Just saw TMNT this morning at a 10:30 AM Saturday morning preview, an indication that Warner Bros. is marketing this movie directly at the tween crowd, eschewing the more lucrative teen and young adult male audience in the process. That's a shame, because the film could have found a wider audience among those fans of the original series, (who could presumably share their love of the turtles with their kids) if it had been a little smarter for the adults and less confusing for the kids.

If you know the original series at all, it won't be too confusing, it roughly follows the continuity of the other three movies and the animated series. The four ninja turtles, created by radiation, trained by a ninja rat, and named for famous renaissance painters (as we are soberly told by narrator Laurence Fishburne) team up with reporter turned adventuress April O'Neil and masked vigilante Casey Jones to stop (or help) a 3,000 year old warrior from collecting thirteen monsters and conquering the world. The thirteen monsters are there to sell more toys, as are the Gargoyle-like stone generals. The Foot Clan, the army of the long dead Shredder, a villain dispatched in the last Turtles film, is on hand, and are forced by circumstances to team up with the turtles. Actually, I guess the film is kind of confusing...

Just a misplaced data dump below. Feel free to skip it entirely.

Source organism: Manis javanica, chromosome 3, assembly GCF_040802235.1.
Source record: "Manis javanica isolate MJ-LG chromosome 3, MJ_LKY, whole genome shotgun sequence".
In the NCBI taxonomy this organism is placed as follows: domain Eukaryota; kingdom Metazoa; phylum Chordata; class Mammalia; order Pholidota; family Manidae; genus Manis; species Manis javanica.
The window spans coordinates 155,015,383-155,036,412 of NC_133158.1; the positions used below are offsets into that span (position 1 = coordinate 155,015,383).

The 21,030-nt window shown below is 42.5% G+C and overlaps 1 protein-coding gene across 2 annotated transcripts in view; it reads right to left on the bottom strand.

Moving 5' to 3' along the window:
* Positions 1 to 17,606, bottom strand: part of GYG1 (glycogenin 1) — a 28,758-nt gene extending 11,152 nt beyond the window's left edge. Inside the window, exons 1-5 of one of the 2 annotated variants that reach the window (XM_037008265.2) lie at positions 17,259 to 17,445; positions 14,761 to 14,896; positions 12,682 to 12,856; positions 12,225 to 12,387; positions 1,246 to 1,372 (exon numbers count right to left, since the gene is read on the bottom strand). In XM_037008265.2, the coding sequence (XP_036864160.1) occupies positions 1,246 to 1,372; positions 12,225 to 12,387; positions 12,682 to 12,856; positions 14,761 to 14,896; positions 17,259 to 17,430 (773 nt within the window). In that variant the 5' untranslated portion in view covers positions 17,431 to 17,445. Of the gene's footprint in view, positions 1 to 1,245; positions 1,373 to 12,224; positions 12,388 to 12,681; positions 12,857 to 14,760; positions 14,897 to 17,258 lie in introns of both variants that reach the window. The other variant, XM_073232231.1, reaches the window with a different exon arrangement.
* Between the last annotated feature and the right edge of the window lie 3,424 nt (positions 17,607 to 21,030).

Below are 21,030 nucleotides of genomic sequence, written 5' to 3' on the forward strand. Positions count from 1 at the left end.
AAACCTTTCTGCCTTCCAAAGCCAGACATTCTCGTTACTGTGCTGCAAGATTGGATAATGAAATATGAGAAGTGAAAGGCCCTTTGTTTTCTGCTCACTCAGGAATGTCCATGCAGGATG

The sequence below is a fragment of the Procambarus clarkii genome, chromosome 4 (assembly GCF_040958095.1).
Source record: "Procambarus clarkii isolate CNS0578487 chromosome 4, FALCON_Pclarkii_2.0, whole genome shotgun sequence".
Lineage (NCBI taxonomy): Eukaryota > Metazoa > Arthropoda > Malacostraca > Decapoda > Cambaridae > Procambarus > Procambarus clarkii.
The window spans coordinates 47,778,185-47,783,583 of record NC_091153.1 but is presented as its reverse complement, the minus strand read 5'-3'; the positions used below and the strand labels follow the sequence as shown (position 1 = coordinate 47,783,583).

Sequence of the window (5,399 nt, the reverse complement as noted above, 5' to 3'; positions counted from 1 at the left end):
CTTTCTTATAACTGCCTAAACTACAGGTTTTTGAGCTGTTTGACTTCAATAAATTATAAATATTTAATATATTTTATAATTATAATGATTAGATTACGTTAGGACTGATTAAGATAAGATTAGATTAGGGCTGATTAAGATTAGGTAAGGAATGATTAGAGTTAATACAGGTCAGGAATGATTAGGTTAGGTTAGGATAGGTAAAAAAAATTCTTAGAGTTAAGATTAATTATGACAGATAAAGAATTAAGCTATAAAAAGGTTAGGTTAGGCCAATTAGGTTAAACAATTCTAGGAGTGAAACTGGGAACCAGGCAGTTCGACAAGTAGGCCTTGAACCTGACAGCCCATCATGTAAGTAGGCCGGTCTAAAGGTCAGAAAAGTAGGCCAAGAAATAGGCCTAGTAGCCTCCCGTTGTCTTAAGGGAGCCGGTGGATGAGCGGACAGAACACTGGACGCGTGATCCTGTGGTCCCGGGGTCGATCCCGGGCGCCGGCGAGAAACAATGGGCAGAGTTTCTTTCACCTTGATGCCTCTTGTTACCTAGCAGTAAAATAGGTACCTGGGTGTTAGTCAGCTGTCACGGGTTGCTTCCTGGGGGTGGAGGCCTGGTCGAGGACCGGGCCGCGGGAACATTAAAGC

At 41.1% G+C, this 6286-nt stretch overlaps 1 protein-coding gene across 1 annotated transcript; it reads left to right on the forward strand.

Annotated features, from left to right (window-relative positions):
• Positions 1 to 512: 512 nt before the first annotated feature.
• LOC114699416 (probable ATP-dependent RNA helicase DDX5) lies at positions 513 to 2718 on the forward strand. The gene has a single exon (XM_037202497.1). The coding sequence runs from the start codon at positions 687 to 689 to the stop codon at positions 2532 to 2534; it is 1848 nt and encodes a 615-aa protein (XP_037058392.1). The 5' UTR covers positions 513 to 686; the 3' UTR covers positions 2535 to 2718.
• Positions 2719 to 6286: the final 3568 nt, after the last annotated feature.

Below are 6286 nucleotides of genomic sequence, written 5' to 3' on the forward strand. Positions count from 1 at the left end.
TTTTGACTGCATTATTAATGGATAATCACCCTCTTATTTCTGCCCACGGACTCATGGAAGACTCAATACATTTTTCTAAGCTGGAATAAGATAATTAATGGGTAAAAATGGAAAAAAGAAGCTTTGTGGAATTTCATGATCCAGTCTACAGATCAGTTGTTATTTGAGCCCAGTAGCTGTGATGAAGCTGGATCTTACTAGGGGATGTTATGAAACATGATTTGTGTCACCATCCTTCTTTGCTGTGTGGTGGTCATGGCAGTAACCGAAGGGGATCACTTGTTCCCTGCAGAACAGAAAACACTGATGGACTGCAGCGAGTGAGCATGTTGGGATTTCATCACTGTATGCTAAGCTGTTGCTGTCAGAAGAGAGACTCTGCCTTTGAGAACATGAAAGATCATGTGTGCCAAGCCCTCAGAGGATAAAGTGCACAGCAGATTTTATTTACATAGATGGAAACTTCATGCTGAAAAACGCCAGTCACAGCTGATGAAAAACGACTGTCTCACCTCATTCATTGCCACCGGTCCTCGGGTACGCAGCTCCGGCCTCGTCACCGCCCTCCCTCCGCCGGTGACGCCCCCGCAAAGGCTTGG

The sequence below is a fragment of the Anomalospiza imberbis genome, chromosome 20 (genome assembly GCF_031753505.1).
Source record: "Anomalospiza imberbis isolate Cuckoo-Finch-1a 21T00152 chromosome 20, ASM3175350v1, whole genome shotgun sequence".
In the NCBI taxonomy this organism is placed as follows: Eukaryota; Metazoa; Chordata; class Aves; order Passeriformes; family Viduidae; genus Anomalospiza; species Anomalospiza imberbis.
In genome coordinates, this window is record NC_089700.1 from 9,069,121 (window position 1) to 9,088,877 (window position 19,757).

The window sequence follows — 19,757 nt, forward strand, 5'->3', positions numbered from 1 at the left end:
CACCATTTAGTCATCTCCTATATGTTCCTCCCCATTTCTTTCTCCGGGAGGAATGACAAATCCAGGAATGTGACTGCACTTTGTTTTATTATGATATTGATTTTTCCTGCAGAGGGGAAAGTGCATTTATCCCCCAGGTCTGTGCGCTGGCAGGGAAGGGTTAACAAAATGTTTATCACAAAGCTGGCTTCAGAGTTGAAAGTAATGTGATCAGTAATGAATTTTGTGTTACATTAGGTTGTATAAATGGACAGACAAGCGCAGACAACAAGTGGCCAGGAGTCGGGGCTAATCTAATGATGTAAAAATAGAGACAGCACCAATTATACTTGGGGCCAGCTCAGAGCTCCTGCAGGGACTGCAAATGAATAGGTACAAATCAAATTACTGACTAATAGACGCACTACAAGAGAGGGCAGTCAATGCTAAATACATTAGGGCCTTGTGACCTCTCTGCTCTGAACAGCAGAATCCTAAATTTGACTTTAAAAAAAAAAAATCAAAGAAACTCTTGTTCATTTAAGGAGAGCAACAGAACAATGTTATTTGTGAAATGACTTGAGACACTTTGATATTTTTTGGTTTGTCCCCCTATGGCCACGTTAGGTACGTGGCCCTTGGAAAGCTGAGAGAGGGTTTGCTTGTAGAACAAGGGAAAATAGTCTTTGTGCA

The leader of the foot clan is voiced by Ziyi Zhang and April is voiced by Sarah Michelle Gellar. They are portrayed in the 3D animation as ultra hot Bratz dolls, which works, given the actresses involved. Patrick Stewart does the role that would have been Sean Connery's five years ago as the ancient warrior up to no good. The late great Mako does a wonderful job as Splinter, the rat who trained and became a father to the ninja turtles. Mako, no stranger to animation or to humor, is the voice of the demon Aku on Samurai Jack, and in his long life has contributed mightily to the kind of entertainment I love, portraying a string of memorable characters on the series Kung Fu, as well as tons of other movies. He will be missed. For some reason Kevin Smith does a turn as a diner cook.

The 3D animation is really good. It's no Pixar, but it revels in action and captures the frantic energy of the turtles perfectly. Ultimately it's a testament to how good it is when you lose yourself in the characters, and the characters are done well. Occasionally the shots get so fancy that we lose track of the action, but the fight in the rain between two characters (who I won't name, sorry, no spoilers) is great, emotional, and real. It's swords versus sais, and since sais were developed to break swords... suffice it to say that this is the best sequence in the film, and really captures the essence of the Ninja Turtles.

I read a review (probably the Boston Globe, but who can remember?) that called 300 "action porn." The reviewer meant it derisively but I found myself quite taken with the term. TMNT is action porn for the tween set, which sounds wrong, but I'll stand by it. It's great fun, talks about issues relevant to kids, and revels in the physicality of heroism in a positive way. If you were expecting more than that from a movie about radioactive turtles check out Gamera.